2. Occupational Licensing Advocacy: In 2016 GJP successfully advocated for occupational licensing reform in Georgia. The law that passed applies “Ban-the-Box” principles to how applicants who have a criminal record are considered for a state license.  Licensing boards are now required to consider a conviction’s relevance to the license sought, the time elapsed since the conviction, and the nature of the conviction, among other factors.  Implementation of the new law has been uneven among Georgia’s many licensing agencies, resulting in the need for further clarification of the law that was passed in 2018.  The fellow would connect with the licensing agencies to understand how they have changed their process in light of the changes to the law and advocate for further changes where necessary.  The fellow would also produce education materials for individuals seeking a license, and represent individuals who are appealing a denial of an occupational license (or a restriction on their license) based on their criminal record.  The fellow would collect data on how the changes to the law are being implemented.
  3. Expanding Expungement Summits: In spite of several improvements to the laws around restriction and sealing of criminal records in Georgia over the last few years, reforms have been implemented unevenly around the state. There is an opportunity to improve buy-in around the new laws and lay the groundwork for future reforms by supporting local expungement events around the state.  To date, there have been eight one-day expungement events over the last two years, primarily in metro Atlanta counties.  GJP has actively participated in the planning and execution of these events, and we are now being contacted by other jurisdictions that are considering events.  These events provide an opportunity to reach more individuals and assist them with their record without a huge increase in resources – 4.2 million Georgians have a criminal record and GJP can only represent a fraction of those who need help. These events also ensure that local stakeholders, including prosecutors, judges, and legislators are educated about the impact of having a criminal record on accessing employment, housing, and other opportunities.  In our experience so far, the events have opened up a dialogue about the need for comprehensive expungement reform in Georgia.  The fellow would create best practice for hosting events, create trainings and webinars, and travel around the state helping to prepare for and host these events.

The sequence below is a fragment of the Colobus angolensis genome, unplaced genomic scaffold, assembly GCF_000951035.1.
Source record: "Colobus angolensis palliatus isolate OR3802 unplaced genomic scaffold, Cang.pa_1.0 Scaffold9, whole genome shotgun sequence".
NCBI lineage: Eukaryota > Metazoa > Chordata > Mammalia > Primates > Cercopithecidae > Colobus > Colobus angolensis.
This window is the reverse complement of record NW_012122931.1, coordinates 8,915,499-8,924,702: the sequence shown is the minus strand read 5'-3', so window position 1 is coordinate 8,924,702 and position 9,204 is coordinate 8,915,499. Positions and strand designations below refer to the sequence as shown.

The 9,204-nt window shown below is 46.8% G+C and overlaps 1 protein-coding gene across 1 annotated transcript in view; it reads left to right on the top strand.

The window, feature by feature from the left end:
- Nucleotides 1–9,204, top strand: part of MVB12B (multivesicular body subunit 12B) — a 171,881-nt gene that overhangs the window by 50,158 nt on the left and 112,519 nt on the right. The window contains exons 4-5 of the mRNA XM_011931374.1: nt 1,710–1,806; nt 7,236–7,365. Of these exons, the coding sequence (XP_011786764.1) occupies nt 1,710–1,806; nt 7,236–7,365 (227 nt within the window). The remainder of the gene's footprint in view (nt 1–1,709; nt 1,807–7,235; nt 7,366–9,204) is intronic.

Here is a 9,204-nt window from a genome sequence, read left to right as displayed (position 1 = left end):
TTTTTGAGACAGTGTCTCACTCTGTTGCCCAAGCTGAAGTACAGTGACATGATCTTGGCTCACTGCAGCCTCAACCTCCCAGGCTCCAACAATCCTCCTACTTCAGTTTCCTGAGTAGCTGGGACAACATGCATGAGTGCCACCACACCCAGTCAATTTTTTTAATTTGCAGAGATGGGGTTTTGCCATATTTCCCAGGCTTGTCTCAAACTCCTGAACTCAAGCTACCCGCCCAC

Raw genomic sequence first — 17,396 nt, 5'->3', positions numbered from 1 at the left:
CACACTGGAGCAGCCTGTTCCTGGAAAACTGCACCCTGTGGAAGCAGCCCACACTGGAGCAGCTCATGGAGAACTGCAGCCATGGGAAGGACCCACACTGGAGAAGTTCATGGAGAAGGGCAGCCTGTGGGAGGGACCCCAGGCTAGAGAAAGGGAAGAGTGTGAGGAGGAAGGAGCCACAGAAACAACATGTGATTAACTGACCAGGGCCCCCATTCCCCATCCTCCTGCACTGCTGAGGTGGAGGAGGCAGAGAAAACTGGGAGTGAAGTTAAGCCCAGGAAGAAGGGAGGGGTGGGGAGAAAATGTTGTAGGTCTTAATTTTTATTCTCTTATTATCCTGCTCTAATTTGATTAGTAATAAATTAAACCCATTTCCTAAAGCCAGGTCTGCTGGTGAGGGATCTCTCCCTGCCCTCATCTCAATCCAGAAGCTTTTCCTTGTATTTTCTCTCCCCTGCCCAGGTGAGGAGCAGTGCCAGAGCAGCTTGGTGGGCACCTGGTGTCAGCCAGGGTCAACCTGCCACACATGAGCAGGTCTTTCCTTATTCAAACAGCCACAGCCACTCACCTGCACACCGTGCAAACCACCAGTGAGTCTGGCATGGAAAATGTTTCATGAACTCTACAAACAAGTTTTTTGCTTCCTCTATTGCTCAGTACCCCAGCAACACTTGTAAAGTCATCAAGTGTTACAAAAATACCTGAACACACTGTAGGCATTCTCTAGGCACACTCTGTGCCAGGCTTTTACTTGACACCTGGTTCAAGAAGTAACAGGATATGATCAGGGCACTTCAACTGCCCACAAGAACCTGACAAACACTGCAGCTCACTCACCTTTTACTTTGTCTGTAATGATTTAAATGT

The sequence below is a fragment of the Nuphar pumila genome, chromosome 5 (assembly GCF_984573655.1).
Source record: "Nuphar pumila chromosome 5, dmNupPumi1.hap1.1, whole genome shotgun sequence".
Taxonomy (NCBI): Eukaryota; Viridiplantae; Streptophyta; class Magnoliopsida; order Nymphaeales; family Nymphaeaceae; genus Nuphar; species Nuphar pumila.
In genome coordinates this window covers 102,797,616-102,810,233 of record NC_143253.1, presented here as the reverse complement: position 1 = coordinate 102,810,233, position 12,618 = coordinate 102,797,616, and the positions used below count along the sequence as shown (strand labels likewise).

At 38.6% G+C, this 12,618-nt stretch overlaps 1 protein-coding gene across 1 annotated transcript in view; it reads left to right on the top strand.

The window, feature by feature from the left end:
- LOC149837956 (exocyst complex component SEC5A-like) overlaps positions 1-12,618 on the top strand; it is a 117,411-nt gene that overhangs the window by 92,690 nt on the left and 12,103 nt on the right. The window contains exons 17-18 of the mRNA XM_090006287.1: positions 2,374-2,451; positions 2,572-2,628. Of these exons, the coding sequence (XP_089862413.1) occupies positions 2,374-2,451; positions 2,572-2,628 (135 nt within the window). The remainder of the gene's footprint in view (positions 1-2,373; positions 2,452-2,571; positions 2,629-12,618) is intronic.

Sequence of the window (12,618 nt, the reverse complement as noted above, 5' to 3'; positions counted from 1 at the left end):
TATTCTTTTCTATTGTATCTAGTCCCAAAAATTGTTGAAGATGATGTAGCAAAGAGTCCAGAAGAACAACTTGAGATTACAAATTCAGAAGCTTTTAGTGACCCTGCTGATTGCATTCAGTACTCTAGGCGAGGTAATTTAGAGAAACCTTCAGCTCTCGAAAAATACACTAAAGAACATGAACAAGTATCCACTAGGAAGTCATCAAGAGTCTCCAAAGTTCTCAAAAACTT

4. Reentry Lawyering at the Metro Reentry Facility – The Georgia Department of Corrections has recently opened a new facility in Atlanta, called the Metro Reentry Facility, which will house men who plan to return to the Atlanta area. The goal is to provide comprehensive preparation for reentry (life skills, housing, employment, and family connections) for the 350 men during their last 12 to 24 months of their incarceration.  Resources will start with pre-release programming and follow the men in to the community to support successful reentry.  Georgia Justice Project has been tasked with providing technical and start-up support for this pilot project.  Part of GJP’s role will be to meet with inmates and access their legal needs, which may include: driver’s license issues, child support, debt issues, family law issues, criminal records issues, and pending warrants in other jurisdictions.  The goal is to remove any legal barriers that would get in the way of successful reentry.  The fellow would work closely with the counselors at the facility to access and meet the legal needs of the participants in the program, help recruit volunteer attorneys to meet those legal needs, and provide direct representation on a variety of legal issues.